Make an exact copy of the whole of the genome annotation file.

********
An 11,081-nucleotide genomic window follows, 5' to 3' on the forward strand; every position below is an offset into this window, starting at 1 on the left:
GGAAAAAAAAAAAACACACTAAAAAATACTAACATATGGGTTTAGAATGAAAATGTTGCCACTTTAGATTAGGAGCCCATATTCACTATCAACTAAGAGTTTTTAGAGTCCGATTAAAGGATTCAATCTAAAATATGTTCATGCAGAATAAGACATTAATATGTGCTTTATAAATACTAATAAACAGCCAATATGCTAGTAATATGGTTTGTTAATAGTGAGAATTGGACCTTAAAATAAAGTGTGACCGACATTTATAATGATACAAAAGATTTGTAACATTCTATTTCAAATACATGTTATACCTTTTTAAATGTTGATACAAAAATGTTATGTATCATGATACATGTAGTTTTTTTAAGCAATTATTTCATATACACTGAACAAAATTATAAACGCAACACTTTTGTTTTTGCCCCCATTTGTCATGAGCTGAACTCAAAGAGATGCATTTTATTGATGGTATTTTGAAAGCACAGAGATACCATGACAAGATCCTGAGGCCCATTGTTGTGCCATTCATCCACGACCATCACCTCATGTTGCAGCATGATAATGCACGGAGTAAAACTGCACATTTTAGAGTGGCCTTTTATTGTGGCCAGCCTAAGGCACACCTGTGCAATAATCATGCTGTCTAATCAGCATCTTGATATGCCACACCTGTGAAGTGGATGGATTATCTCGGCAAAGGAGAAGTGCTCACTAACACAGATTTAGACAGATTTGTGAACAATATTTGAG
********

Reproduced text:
An 11,081-nucleotide genomic window follows, 5' to 3' on the forward strand; every position below is an offset into this window, starting at 1 on the left:
GGAAAAAAAAAAAACACACTAAAAAATACTAACATATGGGTTTAGAATGAAAATGTTGCCACTTTAGATTAGGAGCCCATATTCACTATCAACTAAGAGTTTTTAGAGTCCGATTAAAGGATTCAATCTAAAATATGTTCATGCAGAATAAGACATTAATATGTGCTTTATAAATACTAATAAACAGCCAATATGCTAGTAATATGGTTTGTTAATAGTGAGAATTGGACCTTAAAATAAAGTGTGACCGACATTTATAATGATACAAAAGATTTGTAACATTCTATTTCAAATACATGTTATACCTTTTTAAATGTTGATACAAAAATGTTATGTATCATGATACATGTAGTTTTTTTAAGCAATTATTTCATATACACTGAACAAAATTATAAACGCAACACTTTTGTTTTTGCCCCCATTTGTCATGAGCTGAACTCAAAGAGATGCATTTTATTGATGGTATTTTGAAAGCACAGAGATACCATGACAAGATCCTGAGGCCCATTGTTGTGCCATTCATCCACGACCATCACCTCATGTTGCAGCATGATAATGCACGGAGTAAAACTGCACATTTTAGAGTGGCCTTTTATTGTGGCCAGCCTAAGGCACACCTGTGCAATAATCATGCTGTCTAATCAGCATCTTGATATGCCACACCTGTGAAGTGGATGGATTATCTCGGCAAAGGAGAAGTGCTCACTAACACAGATTTAGACAGATTTGTGAACAATATTTGAG